Even though several marsupial families lived in the Americas before the last ice age, opossums are the only ones still remaining. Thanks to their opportunistic omnivorous diet and high rate of reproduction, opossums have survived in their current form for millenia, even despite their extremely low encephalization quotient. While rote brain volume does not in and of itself determine intelligence of an animal, mammals with smaller encephalization quotients tend to be more specialized and quickly speciated when hardships are encountered (such as ice ages). Opossums in the Americas generally have an EQ around 1/5 that of the raccoons.
Didelphidae (Western hemisphere opossums) have very short lifespans, generally living less than two years in the wild, which is very unusual for a mammal of their size (up to the size of a large housecat). However, they can generally produce two successful litters of up to 13 young each in their short lives.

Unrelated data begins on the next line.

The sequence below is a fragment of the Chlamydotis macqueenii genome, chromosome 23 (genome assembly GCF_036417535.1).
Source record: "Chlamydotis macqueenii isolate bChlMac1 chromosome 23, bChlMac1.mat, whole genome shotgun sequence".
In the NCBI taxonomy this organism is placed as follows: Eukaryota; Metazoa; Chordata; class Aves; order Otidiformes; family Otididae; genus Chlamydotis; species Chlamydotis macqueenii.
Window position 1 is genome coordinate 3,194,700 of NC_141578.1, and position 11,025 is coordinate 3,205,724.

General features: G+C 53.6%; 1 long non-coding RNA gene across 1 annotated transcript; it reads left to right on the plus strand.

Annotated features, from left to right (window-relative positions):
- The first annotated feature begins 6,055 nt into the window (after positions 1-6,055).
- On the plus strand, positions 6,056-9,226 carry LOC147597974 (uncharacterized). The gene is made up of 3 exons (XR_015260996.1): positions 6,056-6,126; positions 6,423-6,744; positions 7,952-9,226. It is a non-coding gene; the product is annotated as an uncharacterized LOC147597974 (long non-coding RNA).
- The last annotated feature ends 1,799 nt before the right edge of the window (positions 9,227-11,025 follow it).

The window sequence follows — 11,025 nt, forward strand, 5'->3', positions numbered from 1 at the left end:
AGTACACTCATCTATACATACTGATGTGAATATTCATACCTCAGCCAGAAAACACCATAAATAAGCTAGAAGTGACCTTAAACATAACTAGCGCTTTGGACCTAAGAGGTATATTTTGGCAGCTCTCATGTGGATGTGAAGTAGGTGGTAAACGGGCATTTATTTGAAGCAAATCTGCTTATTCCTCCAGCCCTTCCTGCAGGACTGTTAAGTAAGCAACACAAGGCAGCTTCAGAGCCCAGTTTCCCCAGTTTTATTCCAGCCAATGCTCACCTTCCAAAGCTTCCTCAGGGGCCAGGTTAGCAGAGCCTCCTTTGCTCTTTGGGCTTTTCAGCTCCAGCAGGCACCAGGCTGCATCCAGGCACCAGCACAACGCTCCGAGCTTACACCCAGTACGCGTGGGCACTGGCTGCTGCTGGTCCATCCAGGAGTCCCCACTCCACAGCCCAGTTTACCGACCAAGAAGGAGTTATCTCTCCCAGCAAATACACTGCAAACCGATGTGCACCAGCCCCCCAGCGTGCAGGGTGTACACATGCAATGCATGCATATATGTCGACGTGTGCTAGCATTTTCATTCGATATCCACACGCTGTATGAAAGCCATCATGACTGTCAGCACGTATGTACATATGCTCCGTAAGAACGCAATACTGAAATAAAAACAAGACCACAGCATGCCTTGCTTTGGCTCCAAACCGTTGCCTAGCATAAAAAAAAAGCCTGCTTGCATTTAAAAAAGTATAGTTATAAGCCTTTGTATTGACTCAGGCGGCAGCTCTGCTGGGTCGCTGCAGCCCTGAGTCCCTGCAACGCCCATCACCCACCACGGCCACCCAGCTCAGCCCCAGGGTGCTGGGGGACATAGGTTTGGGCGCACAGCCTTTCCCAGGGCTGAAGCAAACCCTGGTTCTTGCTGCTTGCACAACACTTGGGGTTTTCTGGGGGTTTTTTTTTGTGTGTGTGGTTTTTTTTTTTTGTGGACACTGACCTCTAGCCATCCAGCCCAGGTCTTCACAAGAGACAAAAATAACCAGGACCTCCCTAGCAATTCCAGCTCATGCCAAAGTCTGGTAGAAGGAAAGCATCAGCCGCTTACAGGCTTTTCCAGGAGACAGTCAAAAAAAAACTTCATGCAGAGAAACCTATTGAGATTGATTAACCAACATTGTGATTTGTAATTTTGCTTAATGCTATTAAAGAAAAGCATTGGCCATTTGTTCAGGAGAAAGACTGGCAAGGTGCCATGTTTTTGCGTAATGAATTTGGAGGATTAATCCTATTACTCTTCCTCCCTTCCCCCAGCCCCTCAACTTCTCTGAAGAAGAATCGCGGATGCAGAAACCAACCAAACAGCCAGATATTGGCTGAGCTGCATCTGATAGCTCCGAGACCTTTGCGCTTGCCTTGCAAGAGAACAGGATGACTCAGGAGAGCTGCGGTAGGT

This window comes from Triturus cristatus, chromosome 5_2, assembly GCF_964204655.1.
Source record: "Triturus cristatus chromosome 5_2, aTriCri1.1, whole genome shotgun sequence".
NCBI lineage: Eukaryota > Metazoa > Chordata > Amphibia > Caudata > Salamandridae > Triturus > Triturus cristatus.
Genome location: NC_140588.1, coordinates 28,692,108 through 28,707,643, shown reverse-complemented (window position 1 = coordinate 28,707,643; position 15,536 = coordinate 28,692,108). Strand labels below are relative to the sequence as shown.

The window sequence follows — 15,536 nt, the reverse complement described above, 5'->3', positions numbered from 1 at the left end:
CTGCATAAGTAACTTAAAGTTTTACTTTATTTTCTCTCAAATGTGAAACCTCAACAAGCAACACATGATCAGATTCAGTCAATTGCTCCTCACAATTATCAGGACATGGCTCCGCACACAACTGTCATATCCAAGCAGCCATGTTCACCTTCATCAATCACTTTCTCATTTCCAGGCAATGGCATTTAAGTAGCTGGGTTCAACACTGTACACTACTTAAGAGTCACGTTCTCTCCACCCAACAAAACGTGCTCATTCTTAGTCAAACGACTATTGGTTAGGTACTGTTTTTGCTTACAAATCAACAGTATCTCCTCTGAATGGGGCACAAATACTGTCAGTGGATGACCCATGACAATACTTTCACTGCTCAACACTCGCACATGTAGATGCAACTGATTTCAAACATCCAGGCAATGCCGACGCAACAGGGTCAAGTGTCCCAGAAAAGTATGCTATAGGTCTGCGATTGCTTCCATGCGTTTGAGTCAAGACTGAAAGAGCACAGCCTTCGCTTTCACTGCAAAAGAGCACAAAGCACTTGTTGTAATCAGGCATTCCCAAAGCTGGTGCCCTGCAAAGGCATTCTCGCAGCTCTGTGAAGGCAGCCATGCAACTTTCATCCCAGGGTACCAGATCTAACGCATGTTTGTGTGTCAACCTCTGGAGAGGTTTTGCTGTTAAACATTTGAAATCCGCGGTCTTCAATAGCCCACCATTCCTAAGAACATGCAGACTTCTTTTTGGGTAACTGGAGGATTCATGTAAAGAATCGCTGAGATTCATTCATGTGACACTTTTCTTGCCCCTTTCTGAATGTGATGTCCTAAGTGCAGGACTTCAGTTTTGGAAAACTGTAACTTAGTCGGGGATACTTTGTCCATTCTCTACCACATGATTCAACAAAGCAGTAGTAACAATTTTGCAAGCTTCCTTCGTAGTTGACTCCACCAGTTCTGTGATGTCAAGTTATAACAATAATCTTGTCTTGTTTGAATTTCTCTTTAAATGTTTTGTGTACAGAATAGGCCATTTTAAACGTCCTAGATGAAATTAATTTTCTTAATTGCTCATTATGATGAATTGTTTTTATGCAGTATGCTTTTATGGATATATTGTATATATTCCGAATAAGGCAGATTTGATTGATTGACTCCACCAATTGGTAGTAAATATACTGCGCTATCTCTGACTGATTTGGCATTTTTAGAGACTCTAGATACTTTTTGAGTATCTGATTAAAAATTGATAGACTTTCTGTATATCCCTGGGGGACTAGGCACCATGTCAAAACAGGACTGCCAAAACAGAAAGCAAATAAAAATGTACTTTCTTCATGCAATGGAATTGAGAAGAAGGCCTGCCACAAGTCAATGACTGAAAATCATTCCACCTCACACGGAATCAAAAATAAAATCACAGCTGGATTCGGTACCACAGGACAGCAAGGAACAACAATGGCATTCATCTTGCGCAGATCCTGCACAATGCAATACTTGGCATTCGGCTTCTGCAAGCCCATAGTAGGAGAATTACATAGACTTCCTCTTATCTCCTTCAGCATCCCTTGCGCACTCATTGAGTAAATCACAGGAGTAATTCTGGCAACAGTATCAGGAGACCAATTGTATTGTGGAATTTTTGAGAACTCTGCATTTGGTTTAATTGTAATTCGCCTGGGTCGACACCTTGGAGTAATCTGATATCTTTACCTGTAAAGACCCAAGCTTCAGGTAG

Australian opossums, while distantly related to those in the Americas, have furry tails, larger brains, and are much less urbanized. They also bear fewer young, live at least twice as long, and are less than half the size of the largest North American opossums.
Dictionnaire Universel d'Histoire Naturelle. Charles d'Orbigny, 1849.